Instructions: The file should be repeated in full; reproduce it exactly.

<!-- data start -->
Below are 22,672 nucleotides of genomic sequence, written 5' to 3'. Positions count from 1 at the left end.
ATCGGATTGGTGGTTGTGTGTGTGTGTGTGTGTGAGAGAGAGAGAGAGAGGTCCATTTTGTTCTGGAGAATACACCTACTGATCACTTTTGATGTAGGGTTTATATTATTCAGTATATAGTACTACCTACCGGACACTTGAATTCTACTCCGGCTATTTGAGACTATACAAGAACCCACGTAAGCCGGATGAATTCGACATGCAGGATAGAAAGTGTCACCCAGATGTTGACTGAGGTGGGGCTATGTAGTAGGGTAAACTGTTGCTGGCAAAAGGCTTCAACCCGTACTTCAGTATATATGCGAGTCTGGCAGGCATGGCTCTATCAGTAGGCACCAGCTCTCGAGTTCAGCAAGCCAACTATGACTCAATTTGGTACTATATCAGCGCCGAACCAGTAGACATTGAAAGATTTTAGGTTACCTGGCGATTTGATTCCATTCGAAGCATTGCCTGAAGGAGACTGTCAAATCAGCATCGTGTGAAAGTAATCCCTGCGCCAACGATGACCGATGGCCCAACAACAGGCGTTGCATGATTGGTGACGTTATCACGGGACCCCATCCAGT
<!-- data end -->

Below are 22,672 nucleotides of genomic sequence, written 5' to 3'. Positions count from 1 at the left end.
ATCGGATTGGTGGTTGTGTGTGTGTGTGTGTGTGAGAGAGAGAGAGAGAGGTCCATTTTGTTCTGGAGAATACACCTACTGATCACTTTTGATGTAGGGTTTATATTATTCAGTATATAGTACTACCTACCGGACACTTGAATTCTACTCCGGCTATTTGAGACTATACAAGAACCCACGTAAGCCGGATGAATTCGACATGCAGGATAGAAAGTGTCACCCAGATGTTGACTGAGGTGGGGCTATGTAGTAGGGTAAACTGTTGCTGGCAAAAGGCTTCAACCCGTACTTCAGTATATATGCGAGTCTGGCAGGCATGGCTCTATCAGTAGGCACCAGCTCTCGAGTTCAGCAAGCCAACTATGACTCAATTTGGTACTATATCAGCGCCGAACCAGTAGACATTGAAAGATTTTAGGTTACCTGGCGATTTGATTCCATTCGAAGCATTGCCTGAAGGAGACTGTCAAATCAGCATCGTGTGAAAGTAATCCCTGCGCCAACGATGACCGATGGCCCAACAACAGGCGTTGCATGATTGGTGACGTTATCACGGGACCCCATCCAGT